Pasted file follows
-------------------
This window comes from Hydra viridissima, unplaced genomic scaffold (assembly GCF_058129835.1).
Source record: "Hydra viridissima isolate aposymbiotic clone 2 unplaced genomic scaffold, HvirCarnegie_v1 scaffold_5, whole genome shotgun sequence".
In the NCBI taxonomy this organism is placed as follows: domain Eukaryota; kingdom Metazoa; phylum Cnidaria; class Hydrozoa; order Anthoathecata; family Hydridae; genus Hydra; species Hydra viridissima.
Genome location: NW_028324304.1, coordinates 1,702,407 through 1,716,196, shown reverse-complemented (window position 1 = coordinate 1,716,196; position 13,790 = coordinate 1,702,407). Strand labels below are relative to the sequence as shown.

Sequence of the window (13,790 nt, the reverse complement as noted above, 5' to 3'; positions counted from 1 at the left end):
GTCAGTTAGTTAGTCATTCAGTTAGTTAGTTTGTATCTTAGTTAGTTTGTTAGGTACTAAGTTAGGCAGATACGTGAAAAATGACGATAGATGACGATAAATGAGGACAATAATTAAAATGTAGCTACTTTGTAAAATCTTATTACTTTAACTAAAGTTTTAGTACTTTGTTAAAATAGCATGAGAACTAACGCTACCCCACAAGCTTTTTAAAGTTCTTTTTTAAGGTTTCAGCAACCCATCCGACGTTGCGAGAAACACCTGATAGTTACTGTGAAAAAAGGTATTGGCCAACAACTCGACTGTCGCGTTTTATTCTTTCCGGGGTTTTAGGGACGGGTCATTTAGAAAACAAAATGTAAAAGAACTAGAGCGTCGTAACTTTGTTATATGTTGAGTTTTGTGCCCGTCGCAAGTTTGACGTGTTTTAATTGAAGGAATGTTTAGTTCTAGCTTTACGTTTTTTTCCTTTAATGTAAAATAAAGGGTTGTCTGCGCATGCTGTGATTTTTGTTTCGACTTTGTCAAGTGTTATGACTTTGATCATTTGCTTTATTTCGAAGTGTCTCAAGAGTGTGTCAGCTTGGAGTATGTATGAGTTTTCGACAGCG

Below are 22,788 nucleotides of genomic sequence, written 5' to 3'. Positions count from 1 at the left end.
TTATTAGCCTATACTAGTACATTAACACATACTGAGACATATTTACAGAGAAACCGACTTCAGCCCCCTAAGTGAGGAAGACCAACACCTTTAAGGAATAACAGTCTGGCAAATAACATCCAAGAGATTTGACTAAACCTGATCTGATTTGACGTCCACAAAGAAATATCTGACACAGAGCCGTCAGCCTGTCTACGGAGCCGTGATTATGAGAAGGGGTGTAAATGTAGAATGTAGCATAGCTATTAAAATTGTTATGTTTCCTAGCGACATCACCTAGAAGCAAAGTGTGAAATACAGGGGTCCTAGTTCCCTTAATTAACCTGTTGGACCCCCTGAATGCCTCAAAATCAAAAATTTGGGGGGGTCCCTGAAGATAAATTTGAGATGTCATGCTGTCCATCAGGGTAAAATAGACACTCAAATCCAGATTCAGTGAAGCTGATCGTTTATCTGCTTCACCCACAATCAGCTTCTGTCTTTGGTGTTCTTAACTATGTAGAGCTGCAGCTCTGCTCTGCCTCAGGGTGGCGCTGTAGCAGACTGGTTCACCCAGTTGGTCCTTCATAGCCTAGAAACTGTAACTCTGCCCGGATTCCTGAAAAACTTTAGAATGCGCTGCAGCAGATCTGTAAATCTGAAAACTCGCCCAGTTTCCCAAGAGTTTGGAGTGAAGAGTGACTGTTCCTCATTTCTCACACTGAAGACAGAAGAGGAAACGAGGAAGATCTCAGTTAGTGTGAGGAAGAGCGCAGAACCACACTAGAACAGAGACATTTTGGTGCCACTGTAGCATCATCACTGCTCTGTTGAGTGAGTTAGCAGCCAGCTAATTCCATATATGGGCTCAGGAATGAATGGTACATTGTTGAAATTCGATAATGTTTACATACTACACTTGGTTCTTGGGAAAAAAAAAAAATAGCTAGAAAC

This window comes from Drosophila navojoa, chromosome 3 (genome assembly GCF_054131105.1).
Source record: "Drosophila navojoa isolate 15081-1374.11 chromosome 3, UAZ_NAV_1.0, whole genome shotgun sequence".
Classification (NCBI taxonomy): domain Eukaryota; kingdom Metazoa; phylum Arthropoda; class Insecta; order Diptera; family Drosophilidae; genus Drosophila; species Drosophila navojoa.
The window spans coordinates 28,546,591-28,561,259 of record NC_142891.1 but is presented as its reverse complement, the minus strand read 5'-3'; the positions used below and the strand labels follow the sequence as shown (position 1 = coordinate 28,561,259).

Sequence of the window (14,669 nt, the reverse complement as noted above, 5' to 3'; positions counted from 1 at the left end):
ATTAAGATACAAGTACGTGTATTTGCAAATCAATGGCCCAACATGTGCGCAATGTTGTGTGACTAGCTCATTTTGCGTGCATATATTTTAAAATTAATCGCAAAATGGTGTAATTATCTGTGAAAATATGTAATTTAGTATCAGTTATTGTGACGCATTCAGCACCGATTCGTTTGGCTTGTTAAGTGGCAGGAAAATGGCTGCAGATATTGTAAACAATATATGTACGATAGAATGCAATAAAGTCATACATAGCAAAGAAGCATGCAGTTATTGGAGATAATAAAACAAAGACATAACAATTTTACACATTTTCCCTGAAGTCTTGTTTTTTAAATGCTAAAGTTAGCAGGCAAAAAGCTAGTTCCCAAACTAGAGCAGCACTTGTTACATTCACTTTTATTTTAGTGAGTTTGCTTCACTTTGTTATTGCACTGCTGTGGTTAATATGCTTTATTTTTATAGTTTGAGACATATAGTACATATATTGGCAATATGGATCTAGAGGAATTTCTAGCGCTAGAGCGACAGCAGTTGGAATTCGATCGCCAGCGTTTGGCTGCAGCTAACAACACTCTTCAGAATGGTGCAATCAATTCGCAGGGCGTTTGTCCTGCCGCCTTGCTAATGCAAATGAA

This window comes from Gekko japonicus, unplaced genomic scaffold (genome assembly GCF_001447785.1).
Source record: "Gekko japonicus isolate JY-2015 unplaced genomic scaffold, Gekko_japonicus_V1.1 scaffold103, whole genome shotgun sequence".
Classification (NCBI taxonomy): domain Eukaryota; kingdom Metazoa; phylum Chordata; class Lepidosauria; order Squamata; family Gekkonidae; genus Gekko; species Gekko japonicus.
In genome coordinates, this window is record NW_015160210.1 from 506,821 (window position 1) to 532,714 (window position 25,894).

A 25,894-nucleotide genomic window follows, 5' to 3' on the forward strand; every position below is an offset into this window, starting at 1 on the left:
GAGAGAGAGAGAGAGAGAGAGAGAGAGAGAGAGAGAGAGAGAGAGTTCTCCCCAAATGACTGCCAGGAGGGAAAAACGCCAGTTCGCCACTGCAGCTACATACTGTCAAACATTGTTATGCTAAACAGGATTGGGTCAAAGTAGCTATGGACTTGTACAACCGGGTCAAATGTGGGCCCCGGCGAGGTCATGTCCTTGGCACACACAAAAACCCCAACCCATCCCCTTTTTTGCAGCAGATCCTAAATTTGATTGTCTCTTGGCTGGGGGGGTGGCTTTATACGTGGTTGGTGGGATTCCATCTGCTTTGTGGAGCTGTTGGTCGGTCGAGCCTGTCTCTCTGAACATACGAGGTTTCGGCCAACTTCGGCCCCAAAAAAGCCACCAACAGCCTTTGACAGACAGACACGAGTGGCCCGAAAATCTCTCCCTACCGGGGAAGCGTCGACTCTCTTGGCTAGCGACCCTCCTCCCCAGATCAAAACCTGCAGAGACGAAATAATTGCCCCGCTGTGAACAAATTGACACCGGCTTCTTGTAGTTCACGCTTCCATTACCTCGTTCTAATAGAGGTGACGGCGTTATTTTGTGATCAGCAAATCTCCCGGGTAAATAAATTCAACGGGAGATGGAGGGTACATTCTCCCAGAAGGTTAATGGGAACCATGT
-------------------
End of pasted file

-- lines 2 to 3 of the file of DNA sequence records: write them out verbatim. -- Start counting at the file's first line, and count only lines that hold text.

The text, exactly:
Source record: "Hydra viridissima isolate aposymbiotic clone 2 unplaced genomic scaffold, HvirCarnegie_v1 scaffold_5, whole genome shotgun sequence".
In the NCBI taxonomy this organism is placed as follows: domain Eukaryota; kingdom Metazoa; phylum Cnidaria; class Hydrozoa; order Anthoathecata; family Hydridae; genus Hydra; species Hydra viridissima.